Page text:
Disaster Contingencies: Does Intent Matter?

Author: Shane Spiker, MS, BCBA  & PhD Candidate 

Author: Shane Spiker, MS, BCBA  & PhD Candidate 

Since the beginning of my studies, I had always found the concept of altruism to be an interesting one. The debate on whether humans can act simply out of goodness is one that tugs at the very fabric of human nature and begs the question; can humans be inherently good? If altruism doesn’t exist, what does that mean for good will toward humankind? It’s definitely a loaded question.

So, on the surface, it’s nice to believe that people do things just for the sake of doing good. It’s a wholesome thought. But then you dig into some scientific models and begin to understand that it’s possible that maybe we don’t have such good intentions. Behavior occurs based on a series of variables related to motivation and reinforcement/punishment at its basic core. The idea that behavior occurs “just because” could be scientifically argued, even for those who are acutely well-meaning. One could argue that people do good because it feels good, so they are still getting something out of the behavior, effectively ruling out altruistic tendencies.

In the wake of Hurricane Harvey, I ask a different question; who cares whether altruism exists or not?

The scientific community is continuously working to answer the question of altruism and whether it actually exists. But in terms of social significance, especially in disaster situations, it doesn’t really matter.

Humans will do good. As a community, they will do even more good. It’s evident in Texas right now. We’ve seen it during the earthquakes in Haiti, tsunamis in Sri Lanka, bombings in Boston, the attacks in Paris, and the Pulse shootings in Orlando (a community that I am closely tied to on a personal level).

Possible Motivations for Do-Gooders

Let’s break it down here and look at what could possibly go into the behavior of do-gooders. There are a host of motivations that could prompt the type of responses we see in people helping in disaster situations:

·         The promise of reward

·         The potential of public recognition and praise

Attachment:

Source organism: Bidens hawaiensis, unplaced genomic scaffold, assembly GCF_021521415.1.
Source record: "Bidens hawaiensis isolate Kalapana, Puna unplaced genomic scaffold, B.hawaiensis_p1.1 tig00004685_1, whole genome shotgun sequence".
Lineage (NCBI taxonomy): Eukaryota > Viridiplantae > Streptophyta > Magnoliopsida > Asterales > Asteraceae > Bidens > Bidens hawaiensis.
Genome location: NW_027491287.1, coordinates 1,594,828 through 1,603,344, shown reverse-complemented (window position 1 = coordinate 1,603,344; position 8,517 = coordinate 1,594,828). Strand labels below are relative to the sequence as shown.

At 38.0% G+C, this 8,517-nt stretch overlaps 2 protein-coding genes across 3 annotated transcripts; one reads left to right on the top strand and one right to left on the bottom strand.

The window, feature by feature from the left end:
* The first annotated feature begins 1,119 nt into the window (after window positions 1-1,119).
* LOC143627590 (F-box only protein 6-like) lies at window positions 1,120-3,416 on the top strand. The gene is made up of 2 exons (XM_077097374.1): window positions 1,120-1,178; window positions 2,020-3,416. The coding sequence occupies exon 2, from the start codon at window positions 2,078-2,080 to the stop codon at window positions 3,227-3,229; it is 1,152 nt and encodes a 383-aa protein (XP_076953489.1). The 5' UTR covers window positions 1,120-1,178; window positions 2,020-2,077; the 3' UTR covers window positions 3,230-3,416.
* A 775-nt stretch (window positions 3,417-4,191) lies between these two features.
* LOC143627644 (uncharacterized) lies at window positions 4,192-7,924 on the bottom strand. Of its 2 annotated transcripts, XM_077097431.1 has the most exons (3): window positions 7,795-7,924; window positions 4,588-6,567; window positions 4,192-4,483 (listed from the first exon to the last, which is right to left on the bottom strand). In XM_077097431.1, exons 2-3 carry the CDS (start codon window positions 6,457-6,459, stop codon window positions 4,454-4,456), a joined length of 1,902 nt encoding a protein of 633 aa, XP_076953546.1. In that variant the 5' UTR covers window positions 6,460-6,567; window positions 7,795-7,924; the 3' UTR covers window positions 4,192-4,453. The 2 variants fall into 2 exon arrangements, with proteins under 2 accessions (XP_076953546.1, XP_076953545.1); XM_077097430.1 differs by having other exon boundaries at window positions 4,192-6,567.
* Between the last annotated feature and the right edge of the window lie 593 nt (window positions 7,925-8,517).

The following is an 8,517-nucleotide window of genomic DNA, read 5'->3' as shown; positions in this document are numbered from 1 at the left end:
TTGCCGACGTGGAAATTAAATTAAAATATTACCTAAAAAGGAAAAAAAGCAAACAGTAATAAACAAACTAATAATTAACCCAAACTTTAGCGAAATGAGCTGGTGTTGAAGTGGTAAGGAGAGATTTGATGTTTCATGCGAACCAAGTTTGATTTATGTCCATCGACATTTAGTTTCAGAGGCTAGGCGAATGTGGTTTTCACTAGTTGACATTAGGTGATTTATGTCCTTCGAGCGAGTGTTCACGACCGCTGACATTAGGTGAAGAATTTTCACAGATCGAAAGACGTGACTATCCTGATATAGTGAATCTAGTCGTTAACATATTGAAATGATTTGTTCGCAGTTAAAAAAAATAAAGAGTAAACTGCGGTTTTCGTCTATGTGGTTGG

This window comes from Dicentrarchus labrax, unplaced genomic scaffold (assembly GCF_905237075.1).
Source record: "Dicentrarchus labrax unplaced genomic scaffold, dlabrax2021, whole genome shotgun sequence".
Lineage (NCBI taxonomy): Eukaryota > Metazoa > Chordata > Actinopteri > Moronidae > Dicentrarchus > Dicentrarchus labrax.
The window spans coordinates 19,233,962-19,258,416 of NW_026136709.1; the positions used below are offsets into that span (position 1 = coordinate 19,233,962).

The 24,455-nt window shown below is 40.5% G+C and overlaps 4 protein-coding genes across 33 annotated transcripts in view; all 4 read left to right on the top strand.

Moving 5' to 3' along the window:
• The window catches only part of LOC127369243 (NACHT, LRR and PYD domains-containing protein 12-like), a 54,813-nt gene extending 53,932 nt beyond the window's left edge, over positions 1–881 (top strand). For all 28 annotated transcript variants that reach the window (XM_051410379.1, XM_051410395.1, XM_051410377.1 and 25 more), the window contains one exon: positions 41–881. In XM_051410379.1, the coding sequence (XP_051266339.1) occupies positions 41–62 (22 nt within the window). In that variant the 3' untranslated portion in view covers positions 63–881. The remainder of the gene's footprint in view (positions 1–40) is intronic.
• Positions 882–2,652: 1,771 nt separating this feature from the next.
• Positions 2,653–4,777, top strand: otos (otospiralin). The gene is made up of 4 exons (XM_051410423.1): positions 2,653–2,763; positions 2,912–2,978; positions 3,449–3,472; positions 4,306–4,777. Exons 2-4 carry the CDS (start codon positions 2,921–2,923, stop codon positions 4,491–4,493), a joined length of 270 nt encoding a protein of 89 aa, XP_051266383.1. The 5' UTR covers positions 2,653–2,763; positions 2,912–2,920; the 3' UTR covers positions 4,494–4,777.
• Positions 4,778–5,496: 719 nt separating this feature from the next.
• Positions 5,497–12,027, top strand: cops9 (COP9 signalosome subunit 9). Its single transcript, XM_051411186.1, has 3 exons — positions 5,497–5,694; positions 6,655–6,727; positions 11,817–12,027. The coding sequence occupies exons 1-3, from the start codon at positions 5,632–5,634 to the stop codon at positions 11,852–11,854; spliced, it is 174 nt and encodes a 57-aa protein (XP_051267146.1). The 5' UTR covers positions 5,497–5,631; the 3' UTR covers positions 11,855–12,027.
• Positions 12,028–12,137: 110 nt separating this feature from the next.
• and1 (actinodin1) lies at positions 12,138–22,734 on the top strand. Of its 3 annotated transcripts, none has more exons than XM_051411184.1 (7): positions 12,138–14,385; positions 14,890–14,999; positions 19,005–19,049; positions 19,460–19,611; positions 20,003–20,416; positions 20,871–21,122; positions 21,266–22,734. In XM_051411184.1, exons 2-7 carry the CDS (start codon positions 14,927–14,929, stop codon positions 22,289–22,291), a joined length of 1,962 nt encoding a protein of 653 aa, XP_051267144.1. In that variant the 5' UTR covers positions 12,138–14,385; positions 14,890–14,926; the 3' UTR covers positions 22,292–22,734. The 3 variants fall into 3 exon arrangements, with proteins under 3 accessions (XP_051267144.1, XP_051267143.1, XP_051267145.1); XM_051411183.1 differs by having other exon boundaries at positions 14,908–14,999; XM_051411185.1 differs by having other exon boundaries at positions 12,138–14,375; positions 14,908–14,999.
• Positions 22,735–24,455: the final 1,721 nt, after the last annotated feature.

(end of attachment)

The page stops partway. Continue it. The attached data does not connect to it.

·         Hero status

·         Avoidance of danger

·         The avoidance of witnessing trauma to another human

·         Relevant history of loss

·         Previous exposure to disasters in their community

·         Signs of repair/well-being

The truth is that there could be any host of motivation (or no motivation at all). As human beings, we each have a unique motivation for why we do what we do. Disaster situations don’t strip humans of behavioral motivation. Conversely, it’s more likely that it activates specific motivations based on what I would refer to as “disaster contingencies.”

The Disaster Contingency and Motivation

In theory, the Disaster Contingency is a unique circumstance that prompts specific rescue behavior among many individuals within a community. Deadly and drastic situations set the occasion for a group of people to respond, specifically in heroic and lifesaving ways. The very disaster itself serves to increase motivation for specific behaviors for individuals and ultimately demonstrates a good-will behavior within the community.

So, what does our motivation matter? Does it really matter in the moment? The effect is far greater than discussing whether altruism exists. We are consistently seeing exemplars of good come out of such dire circumstances. Every day people turned heroes when the time comes. Regardless of the motivation of these behaviors, lives are being saved, communities are bonding and helping each other, and we are shown, as we are shown in every disaster contingency situation, that human beings are capable of far more good than they get credit for.

So, Let’s Do our Part and Collaborate

To diminish a disaster would be irresponsible. Lives are lost, damage is widespread, and unfortunately, the impact of these disasters last for decades for individuals and communities. Hurricane Harvey is no different. Living in the United States, this tragedy hits far too close to home. Our thoughts are with the communities who are impacted and the families who are still recovering.

We should take the time to do our part to help the communities that need us. If you can be there, please do. There are people who need you there in some capacity. If you can’t be there, donate. Send supplies. Do something. I don’t care what your motivation actually is. The POINT is recognizing that motivation doesn’t ACTUALLY matter when people can be saved and good can be done.

Donate Here:

Red Cross: www.redcross.org/disaster-relief/hurricane

Feed the Children: www.Donate.feedthechildren.org/disaster-relief

Human Society: www.humanesociety.org/donate

AARP: www.foundation.aarp.org/hurricaneharvey/donate

Local food banks, blood donation centers, fuel sources will also be helpful.